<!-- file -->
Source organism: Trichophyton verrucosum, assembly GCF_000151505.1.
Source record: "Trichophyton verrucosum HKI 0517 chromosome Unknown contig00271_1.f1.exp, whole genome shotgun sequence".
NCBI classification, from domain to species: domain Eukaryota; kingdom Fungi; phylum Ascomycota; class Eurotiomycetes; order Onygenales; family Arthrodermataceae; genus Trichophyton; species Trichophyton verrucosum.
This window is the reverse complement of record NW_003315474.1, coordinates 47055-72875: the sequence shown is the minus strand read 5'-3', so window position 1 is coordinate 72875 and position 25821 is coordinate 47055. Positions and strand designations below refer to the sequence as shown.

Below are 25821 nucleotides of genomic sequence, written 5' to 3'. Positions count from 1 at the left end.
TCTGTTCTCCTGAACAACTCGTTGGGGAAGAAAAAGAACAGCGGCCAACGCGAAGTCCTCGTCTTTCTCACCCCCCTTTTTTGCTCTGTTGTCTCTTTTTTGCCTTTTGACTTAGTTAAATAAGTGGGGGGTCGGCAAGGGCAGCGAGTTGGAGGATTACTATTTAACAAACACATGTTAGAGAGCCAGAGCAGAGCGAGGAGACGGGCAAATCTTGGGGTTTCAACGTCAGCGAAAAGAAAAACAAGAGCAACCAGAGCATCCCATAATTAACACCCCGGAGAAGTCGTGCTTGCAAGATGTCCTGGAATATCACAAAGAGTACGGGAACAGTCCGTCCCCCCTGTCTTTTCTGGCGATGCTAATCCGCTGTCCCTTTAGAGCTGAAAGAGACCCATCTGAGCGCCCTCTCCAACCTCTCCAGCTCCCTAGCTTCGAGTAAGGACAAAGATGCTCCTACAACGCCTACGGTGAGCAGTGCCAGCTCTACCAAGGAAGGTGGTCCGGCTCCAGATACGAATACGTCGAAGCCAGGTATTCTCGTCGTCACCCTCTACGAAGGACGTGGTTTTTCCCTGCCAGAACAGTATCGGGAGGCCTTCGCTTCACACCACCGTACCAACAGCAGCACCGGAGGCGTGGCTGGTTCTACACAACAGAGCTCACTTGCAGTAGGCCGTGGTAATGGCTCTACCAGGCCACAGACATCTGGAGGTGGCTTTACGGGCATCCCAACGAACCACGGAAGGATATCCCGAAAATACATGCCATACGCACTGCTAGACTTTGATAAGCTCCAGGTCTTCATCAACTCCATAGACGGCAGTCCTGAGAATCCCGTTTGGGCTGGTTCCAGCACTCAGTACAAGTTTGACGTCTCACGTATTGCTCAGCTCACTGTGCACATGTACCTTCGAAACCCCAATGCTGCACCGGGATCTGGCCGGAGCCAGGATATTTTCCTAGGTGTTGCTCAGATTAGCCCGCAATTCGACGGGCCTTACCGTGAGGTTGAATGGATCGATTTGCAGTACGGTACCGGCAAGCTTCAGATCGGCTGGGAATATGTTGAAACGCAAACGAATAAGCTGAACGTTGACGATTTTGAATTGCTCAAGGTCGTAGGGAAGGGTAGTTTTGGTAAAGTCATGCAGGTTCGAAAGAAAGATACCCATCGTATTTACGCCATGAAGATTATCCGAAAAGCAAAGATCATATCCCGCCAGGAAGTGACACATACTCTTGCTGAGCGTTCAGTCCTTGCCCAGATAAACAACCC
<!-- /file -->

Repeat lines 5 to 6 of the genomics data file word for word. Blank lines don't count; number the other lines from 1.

Below are 25821 nucleotides of genomic sequence, written 5' to 3'. Positions count from 1 at the left end.
TCTGTTCTCCTGAACAACTCGTTGGGGAAGAAAAAGAACAGCGGCCAACGCGAAGTCCTCGTCTTTCTCACCCCCCTTTTTTGCTCTGTTGTCTCTTTTTTGCCTTTTGACTTAGTTAAATAAGTGGGGGGTCGGCAAGGGCAGCGAGTTGGAGGATTACTATTTAACAAACACATGTTAGAGAGCCAGAGCAGAGCGAGGAGACGGGCAAATCTTGGGGTTTCAACGTCAGCGAAAAGAAAAACAAGAGCAACCAGAGCATCCCATAATTAACACCCCGGAGAAGTCGTGCTTGCAAGATGTCCTGGAATATCACAAAGAGTACGGGAACAGTCCGTCCCCCCTGTCTTTTCTGGCGATGCTAATCCGCTGTCCCTTTAGAGCTGAAAGAGACCCATCTGAGCGCCCTCTCCAACCTCTCCAGCTCCCTAGCTTCGAGTAAGGACAAAGATGCTCCTACAACGCCTACGGTGAGCAGTGCCAGCTCTACCAAGGAAGGTGGTCCGGCTCCAGATACGAATACGTCGAAGCCAGGTATTCTCGTCGTCACCCTCTACGAAGGACGTGGTTTTTCCCTGCCAGAACAGTATCGGGAGGCCTTCGCTTCACACCACCGTACCAACAGCAGCACCGGAGGCGTGGCTGGTTCTACACAACAGAGCTCACTTGCAGTAGGCCGTGGTAATGGCTCTACCAGGCCACAGACATCTGGAGGTGGCTTTACGGGCATCCCAACGAACCACGGAAGGATATCCCGAAAATACATGCCATACGCACTGCTAGACTTTGATAAGCTCCAGGTCTTCATCAACTCCATAGACGGCAGTCCTGAGAATCCCGTTTGGGCTGGTTCCAGCACTCAGTACAAGTTTGACGTCTCACGTATTGCTCAGCTCACTGTGCACATGTACCTTCGAAACCCCAATGCTGCACCGGGATCTGGCCGGAGCCAGGATATTTTCCTAGGTGTTGCTCAGATTAGCCCGCAATTCGACGGGCCTTACCGTGAGGTTGAATGGATCGATTTGCAGTACGGTACCGGCAAGCTTCAGATCGGCTGGGAATATGTTGAAACGCAAACGAATAAGCTGAACGTTGACGATTTTGAATTGCTCAAGGTCGTAGGGAAGGGTAGTTTTGGTAAAGTCATGCAGGTTCGAAAGAAAGATACCCATCGTATTTACGCCATGAAGATTATCCGAAAAGCAAAGATCATATCCCGCCAGGAAGTGACACATACTCTTGCTGAGCGTTCAGTCCTTGCCCAGATAAACAACCC